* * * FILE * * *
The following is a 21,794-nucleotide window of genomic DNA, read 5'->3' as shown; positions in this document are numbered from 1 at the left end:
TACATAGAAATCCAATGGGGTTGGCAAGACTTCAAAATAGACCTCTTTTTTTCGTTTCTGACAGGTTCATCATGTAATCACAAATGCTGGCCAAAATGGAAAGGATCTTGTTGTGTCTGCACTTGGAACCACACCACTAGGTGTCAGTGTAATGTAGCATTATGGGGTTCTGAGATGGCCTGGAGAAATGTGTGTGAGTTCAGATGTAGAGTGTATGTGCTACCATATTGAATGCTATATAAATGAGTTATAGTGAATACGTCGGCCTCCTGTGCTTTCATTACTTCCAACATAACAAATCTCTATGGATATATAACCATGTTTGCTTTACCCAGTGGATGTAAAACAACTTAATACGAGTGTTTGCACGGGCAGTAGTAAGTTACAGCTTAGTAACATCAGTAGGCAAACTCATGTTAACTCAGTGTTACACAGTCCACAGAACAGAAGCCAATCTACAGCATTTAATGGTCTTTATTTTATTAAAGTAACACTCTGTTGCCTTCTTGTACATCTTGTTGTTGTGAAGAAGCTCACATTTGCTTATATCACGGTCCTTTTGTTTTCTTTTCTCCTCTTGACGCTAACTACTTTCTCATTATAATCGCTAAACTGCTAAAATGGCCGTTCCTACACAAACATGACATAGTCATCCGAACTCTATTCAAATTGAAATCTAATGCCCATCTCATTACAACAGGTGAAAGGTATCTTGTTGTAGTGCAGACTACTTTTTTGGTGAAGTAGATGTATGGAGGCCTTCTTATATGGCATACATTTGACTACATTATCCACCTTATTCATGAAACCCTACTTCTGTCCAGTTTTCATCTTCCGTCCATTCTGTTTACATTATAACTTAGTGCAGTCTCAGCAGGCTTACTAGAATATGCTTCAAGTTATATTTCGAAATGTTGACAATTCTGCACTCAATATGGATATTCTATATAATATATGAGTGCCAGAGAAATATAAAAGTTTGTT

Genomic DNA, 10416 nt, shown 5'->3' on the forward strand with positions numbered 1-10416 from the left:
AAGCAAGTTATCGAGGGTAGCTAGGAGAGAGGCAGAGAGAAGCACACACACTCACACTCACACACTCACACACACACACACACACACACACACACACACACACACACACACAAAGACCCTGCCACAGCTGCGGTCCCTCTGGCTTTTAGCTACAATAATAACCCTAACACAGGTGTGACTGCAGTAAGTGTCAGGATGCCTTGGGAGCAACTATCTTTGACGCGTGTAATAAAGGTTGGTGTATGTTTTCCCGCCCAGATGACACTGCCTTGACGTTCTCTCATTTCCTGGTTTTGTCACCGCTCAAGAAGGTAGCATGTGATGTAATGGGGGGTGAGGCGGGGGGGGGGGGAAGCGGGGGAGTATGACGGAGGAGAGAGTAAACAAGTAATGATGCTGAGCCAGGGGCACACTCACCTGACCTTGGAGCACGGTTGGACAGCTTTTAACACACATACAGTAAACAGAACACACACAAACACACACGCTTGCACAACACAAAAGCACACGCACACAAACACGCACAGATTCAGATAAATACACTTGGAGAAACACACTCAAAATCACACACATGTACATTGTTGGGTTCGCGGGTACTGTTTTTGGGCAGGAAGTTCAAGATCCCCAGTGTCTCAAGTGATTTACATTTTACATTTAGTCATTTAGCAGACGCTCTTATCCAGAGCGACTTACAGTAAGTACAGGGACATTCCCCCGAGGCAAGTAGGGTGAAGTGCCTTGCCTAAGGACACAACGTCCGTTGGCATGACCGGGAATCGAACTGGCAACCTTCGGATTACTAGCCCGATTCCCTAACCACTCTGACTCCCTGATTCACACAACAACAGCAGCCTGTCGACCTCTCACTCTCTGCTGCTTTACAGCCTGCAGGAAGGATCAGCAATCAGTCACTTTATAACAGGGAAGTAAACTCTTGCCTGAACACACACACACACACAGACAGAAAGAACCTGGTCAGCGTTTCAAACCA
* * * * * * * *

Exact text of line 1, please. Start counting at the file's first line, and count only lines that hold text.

The following is a 21,794-nucleotide window of genomic DNA, read 5'->3' as shown; positions in this document are numbered from 1 at the left end: